Under ISIS rule, health care is limited

August 4, 2015

(The Christian Science Monitor) The self-described Islam­ic State has lured thousands of foreign fighters and their families to Syria with the promise of building a utopian caliphate. And Syrians living in IS-run cities such as Raqqa say it is providing basic governance in a country roiled by civil war.

But a ravaged health-care system and the behavior of militants drawn to the fight have raised concerns over a potential outbreak of HIV/AIDS in Raqqa, the group’s de facto capital, particularly in IS ranks. While only a handful of cases have been reported so far, IS has begun to bring in testing equipment from its Iraqi stronghold, Mosul. At the same time, male doctors are refusing medical care to women who seek treatment if no male guardian is present.

“AIDS represents a major fear for [the Islamic State] due to the lack of AIDS detection devices” in Raqqa, said Abu Osama Al-Raqqawi, a doctor using a pseudonym. “There are many reasons that can lead foreign fighters to contract AIDS. One of them is the blood transfer between fighters or people without any prior analysis for contagious diseases.”

As in much of the Middle East, Syria historically had low rates of HIV infection. Before the war began in 2011, it had a relatively robust system of hospitals and clinics that provided free checkups and routine care to citizens, including HIV testing. Now, with much of the country no longer under government control and limited access for humanitarian workers, doctors, nurses, and medicines are all in short supply. 

An activist group called Raqqa Is Being Slaughtered Silently reported that it has documented two civilian cases of AIDS infection in the city. One involved a Tunisian woman who gave birth in late July. An earlier case involved a French female migrant of Moroccan origin.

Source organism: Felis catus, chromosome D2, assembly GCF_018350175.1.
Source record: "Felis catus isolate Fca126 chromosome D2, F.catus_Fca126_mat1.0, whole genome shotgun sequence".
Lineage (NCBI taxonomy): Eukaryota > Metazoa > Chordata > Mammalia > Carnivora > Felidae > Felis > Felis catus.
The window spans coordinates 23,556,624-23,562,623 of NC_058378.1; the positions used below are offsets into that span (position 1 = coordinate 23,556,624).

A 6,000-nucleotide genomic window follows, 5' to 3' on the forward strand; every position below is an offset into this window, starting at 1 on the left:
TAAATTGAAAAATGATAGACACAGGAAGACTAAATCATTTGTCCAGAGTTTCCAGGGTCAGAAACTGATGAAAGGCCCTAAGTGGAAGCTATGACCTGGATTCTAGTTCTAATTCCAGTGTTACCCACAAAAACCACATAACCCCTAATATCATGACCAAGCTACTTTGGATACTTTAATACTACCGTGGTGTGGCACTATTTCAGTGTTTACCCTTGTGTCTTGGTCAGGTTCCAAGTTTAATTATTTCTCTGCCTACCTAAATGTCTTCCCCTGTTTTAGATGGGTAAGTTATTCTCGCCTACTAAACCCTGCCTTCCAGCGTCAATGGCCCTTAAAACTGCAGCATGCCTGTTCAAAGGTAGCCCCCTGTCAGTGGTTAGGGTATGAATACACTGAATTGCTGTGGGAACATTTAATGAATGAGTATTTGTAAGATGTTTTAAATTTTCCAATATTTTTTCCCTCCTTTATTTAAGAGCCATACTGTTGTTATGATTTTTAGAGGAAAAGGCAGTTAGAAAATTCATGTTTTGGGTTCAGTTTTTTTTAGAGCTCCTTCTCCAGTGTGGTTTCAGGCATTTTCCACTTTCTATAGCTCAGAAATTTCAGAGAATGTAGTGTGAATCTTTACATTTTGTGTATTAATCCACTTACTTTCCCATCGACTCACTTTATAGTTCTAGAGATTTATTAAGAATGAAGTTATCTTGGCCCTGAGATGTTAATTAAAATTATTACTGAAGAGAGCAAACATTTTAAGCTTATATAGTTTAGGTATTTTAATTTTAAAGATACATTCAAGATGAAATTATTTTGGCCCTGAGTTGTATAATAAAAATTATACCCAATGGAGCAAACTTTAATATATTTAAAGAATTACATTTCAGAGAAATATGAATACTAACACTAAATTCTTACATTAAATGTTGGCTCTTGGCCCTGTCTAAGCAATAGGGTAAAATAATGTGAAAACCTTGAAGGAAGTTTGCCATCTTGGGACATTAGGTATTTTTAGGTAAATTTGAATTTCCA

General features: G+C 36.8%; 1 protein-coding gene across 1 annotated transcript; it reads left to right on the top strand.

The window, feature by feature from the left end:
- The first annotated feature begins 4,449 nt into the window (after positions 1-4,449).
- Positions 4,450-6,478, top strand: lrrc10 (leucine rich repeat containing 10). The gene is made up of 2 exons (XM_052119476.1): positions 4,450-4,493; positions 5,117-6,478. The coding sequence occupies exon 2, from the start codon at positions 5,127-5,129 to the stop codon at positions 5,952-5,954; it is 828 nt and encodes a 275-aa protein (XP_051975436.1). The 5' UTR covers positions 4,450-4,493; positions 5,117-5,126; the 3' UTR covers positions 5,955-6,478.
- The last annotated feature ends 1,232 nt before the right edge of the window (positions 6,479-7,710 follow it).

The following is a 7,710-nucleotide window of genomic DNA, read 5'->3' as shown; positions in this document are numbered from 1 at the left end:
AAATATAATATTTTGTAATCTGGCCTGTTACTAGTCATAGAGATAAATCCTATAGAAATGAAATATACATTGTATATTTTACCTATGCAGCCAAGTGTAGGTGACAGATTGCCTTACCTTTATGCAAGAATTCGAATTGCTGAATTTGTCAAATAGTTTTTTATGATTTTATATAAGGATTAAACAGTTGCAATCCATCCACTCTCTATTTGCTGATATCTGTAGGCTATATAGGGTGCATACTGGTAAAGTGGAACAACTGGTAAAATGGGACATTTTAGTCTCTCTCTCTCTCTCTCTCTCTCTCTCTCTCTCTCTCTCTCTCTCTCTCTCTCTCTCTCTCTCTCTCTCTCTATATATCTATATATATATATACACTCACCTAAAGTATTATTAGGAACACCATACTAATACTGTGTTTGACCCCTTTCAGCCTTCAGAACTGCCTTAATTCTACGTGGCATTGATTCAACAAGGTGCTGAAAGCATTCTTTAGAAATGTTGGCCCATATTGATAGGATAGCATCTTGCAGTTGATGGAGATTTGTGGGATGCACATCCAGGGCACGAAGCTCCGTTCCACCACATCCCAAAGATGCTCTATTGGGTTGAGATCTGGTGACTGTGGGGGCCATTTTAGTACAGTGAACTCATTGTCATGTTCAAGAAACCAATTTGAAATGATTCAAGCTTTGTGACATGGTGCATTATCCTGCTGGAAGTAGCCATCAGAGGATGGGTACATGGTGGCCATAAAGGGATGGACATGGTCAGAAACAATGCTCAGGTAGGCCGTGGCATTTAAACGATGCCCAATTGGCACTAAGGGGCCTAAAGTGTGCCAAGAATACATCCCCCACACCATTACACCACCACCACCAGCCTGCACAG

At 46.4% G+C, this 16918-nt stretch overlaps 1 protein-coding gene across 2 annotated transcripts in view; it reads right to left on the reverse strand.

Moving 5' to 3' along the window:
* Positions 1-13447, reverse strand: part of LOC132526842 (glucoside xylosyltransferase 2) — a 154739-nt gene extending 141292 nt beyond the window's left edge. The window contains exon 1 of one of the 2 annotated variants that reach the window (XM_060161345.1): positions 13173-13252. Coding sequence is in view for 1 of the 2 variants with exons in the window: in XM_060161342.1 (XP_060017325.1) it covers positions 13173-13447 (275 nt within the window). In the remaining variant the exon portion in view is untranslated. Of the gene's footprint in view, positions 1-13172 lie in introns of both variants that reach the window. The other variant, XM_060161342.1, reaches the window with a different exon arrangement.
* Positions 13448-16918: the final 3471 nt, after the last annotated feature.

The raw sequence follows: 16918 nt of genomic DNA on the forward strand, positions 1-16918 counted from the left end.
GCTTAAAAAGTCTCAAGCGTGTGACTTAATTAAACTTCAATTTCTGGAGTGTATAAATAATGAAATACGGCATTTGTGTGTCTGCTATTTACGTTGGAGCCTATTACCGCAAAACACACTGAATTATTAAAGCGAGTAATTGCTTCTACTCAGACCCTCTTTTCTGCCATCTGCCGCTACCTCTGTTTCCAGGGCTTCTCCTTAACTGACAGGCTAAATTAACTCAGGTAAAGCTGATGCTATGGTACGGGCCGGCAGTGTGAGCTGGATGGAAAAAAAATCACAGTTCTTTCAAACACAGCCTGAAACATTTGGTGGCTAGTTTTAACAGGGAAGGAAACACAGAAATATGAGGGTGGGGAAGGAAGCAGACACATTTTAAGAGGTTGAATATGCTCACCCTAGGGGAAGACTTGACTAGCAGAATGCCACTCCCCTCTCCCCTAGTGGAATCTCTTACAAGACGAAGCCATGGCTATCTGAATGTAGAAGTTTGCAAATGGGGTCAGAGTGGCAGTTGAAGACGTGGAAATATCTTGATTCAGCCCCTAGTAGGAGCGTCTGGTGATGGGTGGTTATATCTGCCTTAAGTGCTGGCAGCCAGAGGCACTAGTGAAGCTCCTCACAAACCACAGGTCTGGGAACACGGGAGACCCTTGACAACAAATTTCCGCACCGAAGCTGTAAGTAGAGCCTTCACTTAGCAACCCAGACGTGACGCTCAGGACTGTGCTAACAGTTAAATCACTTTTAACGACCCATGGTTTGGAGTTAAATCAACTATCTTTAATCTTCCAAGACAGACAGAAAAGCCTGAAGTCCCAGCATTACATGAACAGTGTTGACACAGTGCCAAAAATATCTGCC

The activist network says several factors have contributed to an increased risk of HIV infection among IS fighters and their sexual partners. These include transfusions of blood without proper screening, the prevalence of injecting-drug users among some foreign and local fighters, short-term marriages, and a high turnover of partners. 

“No one is doing health controls or tests, whereas in the later years of the Assad regime everyone was getting checked for HIV/AIDS before marriage,” said Wahda, who requested that her real name not be used.

Wahda, who has rebuffed several IS suitors interested in her daughter, said the new marriage patterns are a concern. “A lot of foreign fighters are getting married just for a few months and then divorcing or dying in battle,” she said. “I know of marriages that have lasted just one day.”

Syrians living in Raqqa said health services were better when the city was still under control of President Bashar al-Assad’s regime, particularly for women. While there are female doctors and nurses on staff at hospitals and specialized clinics for women, IS’s insistence that the two sexes should not mix has taken a toll.

“If the husband or son is not with the woman, a male doctor cannot check her,” said 17-year-old Fatma, Wahda’s daughter. “This is really a problem in emergency cases.”

Another complaint is that public hospitals under the Assad regime would cover most medical costs, whereas now the national hospital in Raqqa charges for services. Drugs are hard to find at pharmacies, and IS-governed hospitals can’t carry out complex surgeries or cope with cancer patients.

“People shuttle to regime-controlled areas to bring medicines unavailable in Raqqa,” said Wadha, who traveled to Turkey for a joint replacement because she could not get the procedure done in Syria. She said blood tests cost $10 at the public hospital and $20 in private clinics.

Many foreign doctors and new medical graduates—both Arab and Western—have joined the staff of local hospitals in Raqqa. But they usually lack experience treating war-zone injuries, so critically wounded IS fighters are transferred to Mosul, which has better medical facilities. And some medics take issue with how they handle emergencies. “They force medical staff to treat combatants before civilians,” Abu Osama said.

IS recruitment videos have focused on medical volunteers as well as fighters. One featured an Australian doctor and another encouraged Muslim doctors in Sudan and Britain to join IS.

Hospitals in IS-held areas are said to be faring better than those in rebel-controlled territory. Neonatal units in Raqqa, for ex­ample, have generators in the event of power cuts. But doctors can only do so much.

“They try their best, but often patients die because the medical staff is unable to carry out large operations,” Abu Osama said.

This article was edited on August 24, 2015.